But how many more al Qaeda operatives are out there? In a CBS News exclusive report, Richard Roth talks with a man who trained at Osama bin Laden's terror camps, then switched sides.
He calls himself Omar Nasiri, but that's not his real name. Beginning in the 1990s, he says he smuggled weapons through Europe, stalked would-be militants at British mosques — and learned to kill at camps in Afghanistan.
"You learn to kill with whatever you have in your hand," he says.
But as he writes in a new book, all the time he was training as a terrorist, he was also working as a spy.
Well before 9/11, he says, he infiltrated a growing army of Islamic militants, working first for the French, then for British and German intelligence agents who assigned him and paid him — but failed to understand him.
Nasiri says he was providing them with an inside account of what was going on in training camps, but that they were missing the point.
"They don't want to listen," he says. "They didn't ask me how many weapons, what kind of weapons you train on. They didn't talk about anything, what's stirring in the camp. I mean what you are really learning."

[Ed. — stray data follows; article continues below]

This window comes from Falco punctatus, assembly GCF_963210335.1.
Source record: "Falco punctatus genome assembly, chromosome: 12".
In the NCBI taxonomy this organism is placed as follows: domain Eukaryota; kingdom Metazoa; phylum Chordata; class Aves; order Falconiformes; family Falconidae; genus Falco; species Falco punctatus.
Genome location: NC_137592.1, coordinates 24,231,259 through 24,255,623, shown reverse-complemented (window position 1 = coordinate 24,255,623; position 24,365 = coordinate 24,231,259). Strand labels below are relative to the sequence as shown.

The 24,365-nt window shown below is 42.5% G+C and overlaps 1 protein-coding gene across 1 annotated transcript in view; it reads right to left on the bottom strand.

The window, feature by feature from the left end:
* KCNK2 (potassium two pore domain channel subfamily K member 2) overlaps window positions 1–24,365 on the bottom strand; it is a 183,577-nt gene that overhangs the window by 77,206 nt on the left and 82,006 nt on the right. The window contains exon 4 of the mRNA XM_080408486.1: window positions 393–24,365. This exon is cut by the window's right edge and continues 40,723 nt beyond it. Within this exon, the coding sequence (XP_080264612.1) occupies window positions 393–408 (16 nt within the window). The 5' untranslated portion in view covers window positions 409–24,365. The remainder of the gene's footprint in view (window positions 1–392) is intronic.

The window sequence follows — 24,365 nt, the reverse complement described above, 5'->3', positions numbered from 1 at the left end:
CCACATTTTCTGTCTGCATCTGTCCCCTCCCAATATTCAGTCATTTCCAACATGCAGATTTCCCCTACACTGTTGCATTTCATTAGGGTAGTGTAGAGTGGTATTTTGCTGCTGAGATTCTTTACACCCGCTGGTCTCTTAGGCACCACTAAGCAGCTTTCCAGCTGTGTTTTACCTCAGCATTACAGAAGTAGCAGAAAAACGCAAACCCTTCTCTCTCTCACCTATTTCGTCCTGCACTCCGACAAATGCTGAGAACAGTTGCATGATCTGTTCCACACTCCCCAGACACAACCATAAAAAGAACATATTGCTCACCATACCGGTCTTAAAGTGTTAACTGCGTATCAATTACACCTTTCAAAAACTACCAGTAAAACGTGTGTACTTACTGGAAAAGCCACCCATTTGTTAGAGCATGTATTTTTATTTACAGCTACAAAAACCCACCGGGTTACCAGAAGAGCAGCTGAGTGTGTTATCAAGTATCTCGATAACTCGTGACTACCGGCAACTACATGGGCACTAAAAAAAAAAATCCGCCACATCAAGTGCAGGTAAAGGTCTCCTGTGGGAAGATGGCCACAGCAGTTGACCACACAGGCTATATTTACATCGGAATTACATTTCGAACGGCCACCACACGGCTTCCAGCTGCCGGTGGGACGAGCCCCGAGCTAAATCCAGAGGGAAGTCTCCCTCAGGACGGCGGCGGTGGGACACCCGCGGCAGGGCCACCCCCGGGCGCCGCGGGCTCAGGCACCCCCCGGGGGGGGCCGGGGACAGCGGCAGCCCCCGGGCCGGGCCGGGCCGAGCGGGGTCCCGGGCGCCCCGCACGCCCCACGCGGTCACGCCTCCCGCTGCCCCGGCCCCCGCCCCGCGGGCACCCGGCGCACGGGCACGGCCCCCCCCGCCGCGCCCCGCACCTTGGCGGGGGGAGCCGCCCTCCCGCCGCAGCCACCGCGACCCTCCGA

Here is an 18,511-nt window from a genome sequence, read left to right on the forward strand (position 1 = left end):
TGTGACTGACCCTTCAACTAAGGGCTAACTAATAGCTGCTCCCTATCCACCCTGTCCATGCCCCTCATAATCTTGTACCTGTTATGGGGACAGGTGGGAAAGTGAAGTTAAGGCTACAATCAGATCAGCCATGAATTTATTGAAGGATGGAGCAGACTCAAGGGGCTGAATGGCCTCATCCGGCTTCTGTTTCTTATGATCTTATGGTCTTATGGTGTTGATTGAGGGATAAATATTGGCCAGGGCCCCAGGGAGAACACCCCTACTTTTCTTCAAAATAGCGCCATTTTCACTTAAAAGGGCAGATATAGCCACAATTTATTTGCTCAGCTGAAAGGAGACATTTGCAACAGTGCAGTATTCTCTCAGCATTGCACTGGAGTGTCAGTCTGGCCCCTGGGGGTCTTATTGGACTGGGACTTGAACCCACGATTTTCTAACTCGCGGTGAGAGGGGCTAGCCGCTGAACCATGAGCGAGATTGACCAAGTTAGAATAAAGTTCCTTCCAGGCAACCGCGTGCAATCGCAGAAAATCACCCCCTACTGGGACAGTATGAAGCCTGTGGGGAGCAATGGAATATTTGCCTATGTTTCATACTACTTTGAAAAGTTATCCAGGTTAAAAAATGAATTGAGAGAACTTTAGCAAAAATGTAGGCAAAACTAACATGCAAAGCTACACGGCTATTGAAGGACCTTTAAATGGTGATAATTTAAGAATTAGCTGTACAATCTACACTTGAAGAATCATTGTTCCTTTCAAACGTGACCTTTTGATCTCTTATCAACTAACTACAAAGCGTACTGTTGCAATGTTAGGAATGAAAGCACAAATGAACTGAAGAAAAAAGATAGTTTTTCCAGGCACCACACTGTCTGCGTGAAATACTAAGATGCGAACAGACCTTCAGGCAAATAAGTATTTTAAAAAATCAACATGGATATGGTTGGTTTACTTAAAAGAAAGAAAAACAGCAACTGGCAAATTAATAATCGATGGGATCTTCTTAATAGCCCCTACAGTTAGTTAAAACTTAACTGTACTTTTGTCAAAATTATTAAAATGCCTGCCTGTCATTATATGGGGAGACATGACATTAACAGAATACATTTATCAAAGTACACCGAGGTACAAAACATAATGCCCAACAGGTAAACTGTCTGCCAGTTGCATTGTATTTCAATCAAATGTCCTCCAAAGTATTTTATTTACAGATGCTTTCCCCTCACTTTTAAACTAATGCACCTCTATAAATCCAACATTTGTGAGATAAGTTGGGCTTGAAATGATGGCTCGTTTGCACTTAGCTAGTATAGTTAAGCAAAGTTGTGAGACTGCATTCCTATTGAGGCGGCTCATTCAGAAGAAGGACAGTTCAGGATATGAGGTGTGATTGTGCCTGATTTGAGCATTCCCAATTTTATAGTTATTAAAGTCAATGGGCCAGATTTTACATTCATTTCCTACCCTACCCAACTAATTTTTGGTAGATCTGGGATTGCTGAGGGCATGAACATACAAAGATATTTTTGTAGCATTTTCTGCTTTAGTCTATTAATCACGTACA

His double life began when a plot by Algerian terrorists to blow up a hijacked plane over Paris ended in bloody failure. Nasiri had been working for the extremists, but turned against them when he couldn't stomach the slaughter of innocent people.
A French intelligence official familiar with Nasiri's story calls it "interesting and serious" — as close as the French will get to confirming that it's true. Officially, however, France won't say whether Nasiri was ever on the payroll as a secret agent.
Nor will Britain or Germany. But Nasiri's account completes the picture American intelligence was assembling in the early days of al Qaeda. It's also a frightening look into the future.
"What the camps were doing is not only training fighters but they were training trainers," says CBS News terrorism analyst Michael Scheuer. "It really should make us all worry about the number of the type of these people who are loose in the world."
Nasiri says his training was more sophisticated than propaganda videos suggest, including a real laboratory. He was taught how liquid explosives could be used to blow up airplanes — 10 years ago. Everything he learned then is now being taught — on the Internet.
"You don't need to fly 7,000 kilometers to make the training," he says. "You just open your door, open your laptop or your computer." The world is now a virtual training camp, he says, and "you have no way to stop it."
Nasiri is convinced he's a marked man.
"I would be cut to pieces," he says of what would happen if he became known. "Forgiveness doesn't exist. It doesn't exist."
He's a spy who's come in from the cold, but one who can never come out of the shadow.